It is a good thing to attempt to reimagine the classics and many retellings over the decades have been helpful in adding relevance to already relevant plays, musicals, novels, poems, and all other manner of creative expression. This reimagining of “Oklahoma!” adds very little – if anything at all – to the original musical or any of its previous revivals. So, what happened here? Why did what night have worked, not work? There are several important reasons.

Daniel Fish’s revival fails to deliver authentic characters with believable conflicts. Despite the admirable and important diverse casting choices, the characters are not interesting – they come across more as stock characters on the Vaudeville circuit: in fact, the placards of that era might have helped the audience figure out what was going on in this hapless production – especially those not familiar with the original “Oklahoma!” Because the characters and their conflicts are obscured, the plot is thinly developed, and the “darkness” Mr. Fish aims for seems more like “trickery” and sleight of hand. For example, there must be very good reason to give no credence to the importance of the suspension of disbelief. If not dimming the house lights is supposed to draw the audience into some “interactive” experience, that “new” convention had better work – and here it does not. If sitting in the dark is meant to expose the underbelly of characters’ motives, the result must be electrifying and not numbing.

If what was Jud Fry’s (Patrick Vaill) suicide morphs into murder and the murderers Curly McLain (Damon Daunno) and Laurey Williams (Rebecca Naomi Jones) – not the deceased – are sprayed in blood, the cathartic nature of that choice must be clear and not bewildering. It is not that the audience members do not “understand” Daniel Fish’s choices, they just are not sure they are good choices. The audience lives daily with news broadcasts about and personal experiences of systemic racism, xenophobia, misogyny, homophobia (now male cowhands and farmers best not be kissing other male cowhands and farmers), hate crimes against indigenous peoples, injustice in the name of justice, expansionism, gentrification, and white privilege. If a musical is supposed to reverberate with these atrocities, the attempt should tear the plywood from the theater walls with splintering chords: it had better be mighty powerful. This “Oklahoma!” is not and just leaves far too much to be desired and the audience wondering if somehow, they had partaken of the flask Ali Hakim gives to Miss Laurey.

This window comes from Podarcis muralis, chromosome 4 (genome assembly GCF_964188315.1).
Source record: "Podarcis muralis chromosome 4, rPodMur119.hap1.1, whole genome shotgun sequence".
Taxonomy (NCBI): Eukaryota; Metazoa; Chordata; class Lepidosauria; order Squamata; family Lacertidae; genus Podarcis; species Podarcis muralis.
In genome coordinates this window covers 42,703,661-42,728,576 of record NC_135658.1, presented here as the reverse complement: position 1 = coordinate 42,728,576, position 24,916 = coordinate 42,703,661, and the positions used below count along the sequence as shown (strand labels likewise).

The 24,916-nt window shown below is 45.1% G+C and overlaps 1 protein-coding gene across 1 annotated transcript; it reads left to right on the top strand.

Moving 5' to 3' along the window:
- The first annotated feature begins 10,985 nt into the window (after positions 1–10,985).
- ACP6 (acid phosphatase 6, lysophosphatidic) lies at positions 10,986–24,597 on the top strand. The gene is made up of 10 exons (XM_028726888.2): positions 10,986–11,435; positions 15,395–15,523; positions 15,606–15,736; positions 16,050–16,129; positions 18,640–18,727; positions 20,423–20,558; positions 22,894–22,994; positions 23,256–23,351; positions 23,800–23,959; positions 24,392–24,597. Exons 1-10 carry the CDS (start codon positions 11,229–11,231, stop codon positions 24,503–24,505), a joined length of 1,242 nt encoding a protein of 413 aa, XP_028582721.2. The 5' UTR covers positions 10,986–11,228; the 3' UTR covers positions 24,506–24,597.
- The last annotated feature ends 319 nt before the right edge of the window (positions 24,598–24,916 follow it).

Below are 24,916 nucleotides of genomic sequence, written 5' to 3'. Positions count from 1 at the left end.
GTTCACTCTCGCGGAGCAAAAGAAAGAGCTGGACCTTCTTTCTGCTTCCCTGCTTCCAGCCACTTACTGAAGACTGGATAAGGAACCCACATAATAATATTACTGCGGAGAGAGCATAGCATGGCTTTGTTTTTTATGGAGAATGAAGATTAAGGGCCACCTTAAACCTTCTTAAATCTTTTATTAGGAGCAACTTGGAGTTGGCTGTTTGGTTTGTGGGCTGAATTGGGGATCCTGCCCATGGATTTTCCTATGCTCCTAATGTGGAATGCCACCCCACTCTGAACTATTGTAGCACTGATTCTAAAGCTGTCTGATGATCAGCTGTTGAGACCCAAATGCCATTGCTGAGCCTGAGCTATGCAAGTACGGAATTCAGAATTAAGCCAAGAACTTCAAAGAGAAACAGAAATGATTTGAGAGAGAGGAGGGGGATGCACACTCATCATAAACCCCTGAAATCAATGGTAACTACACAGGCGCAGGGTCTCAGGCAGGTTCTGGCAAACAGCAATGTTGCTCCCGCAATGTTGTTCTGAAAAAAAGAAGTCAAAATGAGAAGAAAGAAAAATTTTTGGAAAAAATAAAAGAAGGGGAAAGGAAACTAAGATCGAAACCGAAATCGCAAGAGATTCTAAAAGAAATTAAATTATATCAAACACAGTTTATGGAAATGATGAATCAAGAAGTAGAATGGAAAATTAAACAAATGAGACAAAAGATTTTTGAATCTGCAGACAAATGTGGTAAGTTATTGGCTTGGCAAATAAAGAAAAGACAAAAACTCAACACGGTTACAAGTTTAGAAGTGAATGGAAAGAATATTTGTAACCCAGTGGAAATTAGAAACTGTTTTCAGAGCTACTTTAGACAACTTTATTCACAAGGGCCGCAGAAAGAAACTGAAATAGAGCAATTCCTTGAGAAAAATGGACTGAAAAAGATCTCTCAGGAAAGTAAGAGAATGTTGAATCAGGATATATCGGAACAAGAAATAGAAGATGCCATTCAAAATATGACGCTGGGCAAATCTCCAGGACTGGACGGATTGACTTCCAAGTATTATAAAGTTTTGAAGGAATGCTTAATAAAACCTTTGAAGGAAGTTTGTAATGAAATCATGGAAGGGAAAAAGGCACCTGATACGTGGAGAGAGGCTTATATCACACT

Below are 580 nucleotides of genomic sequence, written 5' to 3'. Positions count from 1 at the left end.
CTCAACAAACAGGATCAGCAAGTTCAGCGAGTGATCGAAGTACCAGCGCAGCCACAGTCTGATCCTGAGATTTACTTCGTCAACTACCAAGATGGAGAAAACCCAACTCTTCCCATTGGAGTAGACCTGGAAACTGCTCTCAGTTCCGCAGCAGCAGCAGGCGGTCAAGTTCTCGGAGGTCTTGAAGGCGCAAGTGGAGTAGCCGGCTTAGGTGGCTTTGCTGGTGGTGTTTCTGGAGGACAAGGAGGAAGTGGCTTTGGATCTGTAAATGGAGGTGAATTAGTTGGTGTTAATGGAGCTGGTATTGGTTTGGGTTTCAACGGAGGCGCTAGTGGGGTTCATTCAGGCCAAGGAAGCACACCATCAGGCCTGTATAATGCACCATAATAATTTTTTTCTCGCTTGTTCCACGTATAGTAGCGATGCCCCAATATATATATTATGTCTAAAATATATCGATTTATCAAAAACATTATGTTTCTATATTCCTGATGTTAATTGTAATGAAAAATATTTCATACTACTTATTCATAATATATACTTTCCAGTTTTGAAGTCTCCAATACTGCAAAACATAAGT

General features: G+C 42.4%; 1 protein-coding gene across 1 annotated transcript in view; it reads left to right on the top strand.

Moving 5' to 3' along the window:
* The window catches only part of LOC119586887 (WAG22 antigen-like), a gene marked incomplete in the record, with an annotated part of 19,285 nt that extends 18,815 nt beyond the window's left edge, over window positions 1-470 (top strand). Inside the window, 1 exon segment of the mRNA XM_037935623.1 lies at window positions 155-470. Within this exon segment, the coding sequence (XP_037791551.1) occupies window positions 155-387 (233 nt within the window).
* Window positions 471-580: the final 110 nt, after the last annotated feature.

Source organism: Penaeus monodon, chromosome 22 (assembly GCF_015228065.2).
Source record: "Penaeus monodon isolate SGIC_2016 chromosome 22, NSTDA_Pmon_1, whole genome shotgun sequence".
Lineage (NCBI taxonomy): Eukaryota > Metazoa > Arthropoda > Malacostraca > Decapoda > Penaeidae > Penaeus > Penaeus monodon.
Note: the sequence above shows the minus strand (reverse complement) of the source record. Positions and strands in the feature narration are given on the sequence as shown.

The cast of “Oklahoma!” includes Will Brill, Anthony Cason, Damon Daunno, James Davis, Gabrielle Hamilton, Rebecca Naomi Jones, Will Mann, Mallory Portnoy, Ali Stroker, Mitch Tebo, Mary Testa, and Patrick Vaill.

The creative team includes Daniel Kluger (Orchestrations, Arrangements and Music Supervision), John Heginbotham (New Choreography), Nathan Koci (Music Direction), Laura Jellinek (Scenic Design), Terese Wadden (Costume Design), Scott Zielinski (Lighting Design), Drew Levy (Sound Design), and Joshua Thorson (Projection Design). Casting by Will Cantler and Adam Caldwell/Telsey & Co.

“Oklahoma!” Is based on the play “Green Grow the Lilacs” by Lynn Riggs, with original dances by Agnes de Mille and is currently on at Circle in the Square (1633 Broadway at 50th Street). For information about the performance schedule and to purchase tickets, visit Running time is 2 hours and 45 minutes including one intermission.

Photo: Damon Daunno and Rebecca Naomi Jones in “Oklahoma!” Credit: Little Fang Photo.
Permalink | Posted by David Roberts on Friday, April 12, 2019

Off-Broadway Review: “Nantucket Sleigh Ride” in the Mitzi E. Newhouse Theater at Lincoln Center Theater (Through Sunday May 5, 2019)

Photo: John Larroquette and Will Swenson in “Nantucket Sleigh Ride.” Credit: T. Charles Erickson.
Off-Broadway Review: “Nantucket Sleigh Ride” in the Mitzi E. Newhouse Theater at Lincoln Center Theater (Through Sunday May 5, 2019)
By John Guare
Directed by Jerry Zaks
Reviewed by Joseph Verlezza
Theatre Reviews Limited

In the 18th and 19th centuries, new phrases entered the language of the sailors who took to the sea off the island of Nantucket, one of the whaling capitals of the world during that period. One specific expression “Nantucket Sleigh Ride” describes what happens when a harpooned whale drags the sailors in their long boat across the surface of the water in the wake of waves until it dies. During this treacherous event, which was a fight to the finish, sometimes the sailors also perished. John Guare’s somewhat new play (revised from a previous 2012 production at McCarter Theater) is aptly titled since the audience is only given enough to trawl over the surface of the story and characters without any depth of understanding until the play dies or the audience gives up trying to comprehend it. The switching from reality to the surreal and absurd becomes too confusing and too big a whale of a tale to comprehend the message or purpose of the play. Stopping half way through the farcical memory ride for an intermission seemed unnecessary for a ninety-five-minute play.